For example, would you rather make a onetime sale of a physical product or build a long-term client relationship and deliver tailored solutions that generate more value for the customer and potentially much more profit for you? As some old-line companies have discovered, the latter is the opportunity that new digital business models offer firms that can effectively leverage data and analytics. Komatsu now offers subscriptions to its Smart Construction platform, which coordinates all the activities of a construction site, including drone surveys, dumptruck scheduling, and the operation of autonomous earthmoving equipment. The platform cuts construction projects’ entire costs by well over 15%—creating far more value than the revenue from the sale of bulldozers, which was all that was available in Komatsu’s previous model. In a somewhat similar fashion, Siemens uses artificial intelligence to predict, and so prevent, maintenance issues on its trains. The improvement in uptime performance allows it to switch to performance-based contracts for rail service that bring in thousands of dollars a day, rather than just the initial price of a train.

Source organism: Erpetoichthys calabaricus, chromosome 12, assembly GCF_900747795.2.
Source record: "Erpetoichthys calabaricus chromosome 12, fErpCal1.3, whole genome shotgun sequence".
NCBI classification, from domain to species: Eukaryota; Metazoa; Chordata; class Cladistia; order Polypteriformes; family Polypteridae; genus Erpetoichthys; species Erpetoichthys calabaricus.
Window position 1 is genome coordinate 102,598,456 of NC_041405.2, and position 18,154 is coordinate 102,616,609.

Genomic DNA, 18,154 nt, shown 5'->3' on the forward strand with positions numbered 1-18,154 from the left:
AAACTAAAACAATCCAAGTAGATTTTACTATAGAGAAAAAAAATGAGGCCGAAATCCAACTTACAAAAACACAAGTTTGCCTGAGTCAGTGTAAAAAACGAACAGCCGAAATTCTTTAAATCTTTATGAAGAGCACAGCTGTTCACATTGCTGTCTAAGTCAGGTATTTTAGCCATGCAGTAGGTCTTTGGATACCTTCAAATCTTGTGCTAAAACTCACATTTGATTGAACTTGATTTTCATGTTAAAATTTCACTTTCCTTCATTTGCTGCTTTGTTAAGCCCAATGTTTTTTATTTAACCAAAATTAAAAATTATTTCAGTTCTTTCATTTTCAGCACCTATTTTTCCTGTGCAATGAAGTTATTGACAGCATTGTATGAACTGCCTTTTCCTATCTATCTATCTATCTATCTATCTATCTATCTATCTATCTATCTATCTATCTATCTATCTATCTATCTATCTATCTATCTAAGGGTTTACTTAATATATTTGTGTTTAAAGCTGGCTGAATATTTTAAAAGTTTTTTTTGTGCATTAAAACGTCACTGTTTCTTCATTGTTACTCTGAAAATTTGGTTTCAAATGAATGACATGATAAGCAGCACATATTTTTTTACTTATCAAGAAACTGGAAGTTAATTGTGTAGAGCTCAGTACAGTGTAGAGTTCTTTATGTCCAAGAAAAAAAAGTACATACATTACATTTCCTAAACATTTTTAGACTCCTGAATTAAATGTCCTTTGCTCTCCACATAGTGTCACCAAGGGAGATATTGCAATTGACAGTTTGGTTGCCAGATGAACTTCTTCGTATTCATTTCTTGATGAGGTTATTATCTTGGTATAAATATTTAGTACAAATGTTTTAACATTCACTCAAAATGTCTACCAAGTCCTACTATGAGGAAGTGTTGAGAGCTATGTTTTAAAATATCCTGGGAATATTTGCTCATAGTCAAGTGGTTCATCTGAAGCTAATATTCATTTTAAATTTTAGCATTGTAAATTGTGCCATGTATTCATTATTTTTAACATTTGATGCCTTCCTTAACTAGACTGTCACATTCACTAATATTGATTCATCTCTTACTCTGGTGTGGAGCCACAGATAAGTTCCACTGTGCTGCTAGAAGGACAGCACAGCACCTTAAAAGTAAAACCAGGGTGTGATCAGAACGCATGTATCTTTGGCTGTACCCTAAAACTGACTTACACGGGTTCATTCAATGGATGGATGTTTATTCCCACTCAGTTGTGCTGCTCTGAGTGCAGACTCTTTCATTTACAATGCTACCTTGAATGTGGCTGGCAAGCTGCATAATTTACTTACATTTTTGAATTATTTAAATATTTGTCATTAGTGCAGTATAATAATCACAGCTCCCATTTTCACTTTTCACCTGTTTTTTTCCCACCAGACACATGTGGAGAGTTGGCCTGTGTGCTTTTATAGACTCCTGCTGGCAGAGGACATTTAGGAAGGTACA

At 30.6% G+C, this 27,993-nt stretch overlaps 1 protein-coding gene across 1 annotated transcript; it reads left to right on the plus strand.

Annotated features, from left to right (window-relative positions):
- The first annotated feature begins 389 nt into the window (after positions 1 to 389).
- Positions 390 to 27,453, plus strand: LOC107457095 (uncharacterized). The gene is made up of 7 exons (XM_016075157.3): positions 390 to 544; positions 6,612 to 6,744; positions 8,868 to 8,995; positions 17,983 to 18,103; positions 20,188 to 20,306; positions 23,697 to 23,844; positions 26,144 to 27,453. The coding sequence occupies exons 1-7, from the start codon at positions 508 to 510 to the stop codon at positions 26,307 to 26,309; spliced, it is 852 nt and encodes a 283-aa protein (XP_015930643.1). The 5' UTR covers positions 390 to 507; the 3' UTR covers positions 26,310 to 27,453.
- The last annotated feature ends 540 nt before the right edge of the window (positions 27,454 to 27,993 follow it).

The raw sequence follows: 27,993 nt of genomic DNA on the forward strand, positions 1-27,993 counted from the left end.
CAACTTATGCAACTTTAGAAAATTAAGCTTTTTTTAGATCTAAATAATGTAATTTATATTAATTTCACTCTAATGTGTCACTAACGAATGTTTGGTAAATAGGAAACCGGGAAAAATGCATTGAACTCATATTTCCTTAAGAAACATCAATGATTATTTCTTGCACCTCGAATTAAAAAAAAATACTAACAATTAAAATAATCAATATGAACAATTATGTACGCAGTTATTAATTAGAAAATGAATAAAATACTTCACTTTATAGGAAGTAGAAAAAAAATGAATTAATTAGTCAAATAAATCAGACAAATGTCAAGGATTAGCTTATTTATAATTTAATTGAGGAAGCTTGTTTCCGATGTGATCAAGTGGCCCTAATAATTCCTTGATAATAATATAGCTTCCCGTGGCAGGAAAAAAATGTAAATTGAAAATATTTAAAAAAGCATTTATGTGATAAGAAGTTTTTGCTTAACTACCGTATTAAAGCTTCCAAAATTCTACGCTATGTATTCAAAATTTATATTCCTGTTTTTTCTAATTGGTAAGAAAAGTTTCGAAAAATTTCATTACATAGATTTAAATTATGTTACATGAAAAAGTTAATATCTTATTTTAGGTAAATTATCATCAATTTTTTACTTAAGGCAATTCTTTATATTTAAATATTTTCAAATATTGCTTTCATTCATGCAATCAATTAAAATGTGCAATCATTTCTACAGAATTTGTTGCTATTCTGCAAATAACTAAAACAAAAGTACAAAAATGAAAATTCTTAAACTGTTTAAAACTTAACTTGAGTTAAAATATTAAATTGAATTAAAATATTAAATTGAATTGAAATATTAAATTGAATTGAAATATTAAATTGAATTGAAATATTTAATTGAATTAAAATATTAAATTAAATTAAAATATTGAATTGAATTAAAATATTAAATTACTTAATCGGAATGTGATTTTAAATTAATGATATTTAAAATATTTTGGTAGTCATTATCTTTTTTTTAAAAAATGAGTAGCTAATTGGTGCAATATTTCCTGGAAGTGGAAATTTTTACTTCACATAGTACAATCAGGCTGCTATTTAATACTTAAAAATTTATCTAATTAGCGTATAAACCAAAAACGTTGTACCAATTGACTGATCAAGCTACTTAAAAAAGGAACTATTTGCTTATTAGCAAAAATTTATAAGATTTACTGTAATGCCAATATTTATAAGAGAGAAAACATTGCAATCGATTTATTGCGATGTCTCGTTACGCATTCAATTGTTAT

No incumbent should respond to every new business model—that would simply be playing whack-a-mole. Instead, a firm must develop a strategic approach to identifying the value-creation potential of models and then determine whether to pursue any new ones by predicting the outcome of competition among alternative models.